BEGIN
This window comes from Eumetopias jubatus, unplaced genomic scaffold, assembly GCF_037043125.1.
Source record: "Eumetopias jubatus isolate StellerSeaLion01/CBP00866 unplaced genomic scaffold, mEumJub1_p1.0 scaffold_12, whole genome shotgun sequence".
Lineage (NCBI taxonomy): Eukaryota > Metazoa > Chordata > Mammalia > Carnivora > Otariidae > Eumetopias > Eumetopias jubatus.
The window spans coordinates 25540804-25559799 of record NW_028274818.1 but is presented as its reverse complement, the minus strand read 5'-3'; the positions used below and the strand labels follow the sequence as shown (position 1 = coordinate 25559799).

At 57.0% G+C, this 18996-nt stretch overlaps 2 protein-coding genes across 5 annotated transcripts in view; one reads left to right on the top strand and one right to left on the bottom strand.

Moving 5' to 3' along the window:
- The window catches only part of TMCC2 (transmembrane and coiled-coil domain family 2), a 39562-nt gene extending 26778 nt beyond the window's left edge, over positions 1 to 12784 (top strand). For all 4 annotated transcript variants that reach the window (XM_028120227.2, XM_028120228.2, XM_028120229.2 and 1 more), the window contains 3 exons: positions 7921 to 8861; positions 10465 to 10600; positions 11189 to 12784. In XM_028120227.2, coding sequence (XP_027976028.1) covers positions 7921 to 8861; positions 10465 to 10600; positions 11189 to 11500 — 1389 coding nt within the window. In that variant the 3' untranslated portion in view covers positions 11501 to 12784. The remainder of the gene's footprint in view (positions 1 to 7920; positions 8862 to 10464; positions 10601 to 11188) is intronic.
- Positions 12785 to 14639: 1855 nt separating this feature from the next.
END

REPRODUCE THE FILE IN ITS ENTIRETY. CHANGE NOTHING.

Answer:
This window comes from Eumetopias jubatus, unplaced genomic scaffold, assembly GCF_037043125.1.
Source record: "Eumetopias jubatus isolate StellerSeaLion01/CBP00866 unplaced genomic scaffold, mEumJub1_p1.0 scaffold_12, whole genome shotgun sequence".
Lineage (NCBI taxonomy): Eukaryota > Metazoa > Chordata > Mammalia > Carnivora > Otariidae > Eumetopias > Eumetopias jubatus.
The window spans coordinates 25540804-25559799 of record NW_028274818.1 but is presented as its reverse complement, the minus strand read 5'-3'; the positions used below and the strand labels follow the sequence as shown (position 1 = coordinate 25559799).

At 57.0% G+C, this 18996-nt stretch overlaps 2 protein-coding genes across 5 annotated transcripts in view; one reads left to right on the top strand and one right to left on the bottom strand.

Moving 5' to 3' along the window:
- The window catches only part of TMCC2 (transmembrane and coiled-coil domain family 2), a 39562-nt gene extending 26778 nt beyond the window's left edge, over positions 1 to 12784 (top strand). For all 4 annotated transcript variants that reach the window (XM_028120227.2, XM_028120228.2, XM_028120229.2 and 1 more), the window contains 3 exons: positions 7921 to 8861; positions 10465 to 10600; positions 11189 to 12784. In XM_028120227.2, coding sequence (XP_027976028.1) covers positions 7921 to 8861; positions 10465 to 10600; positions 11189 to 11500 — 1389 coding nt within the window. In that variant the 3' untranslated portion in view covers positions 11501 to 12784. The remainder of the gene's footprint in view (positions 1 to 7920; positions 8862 to 10464; positions 10601 to 11188) is intronic.
- Positions 12785 to 14639: 1855 nt separating this feature from the next.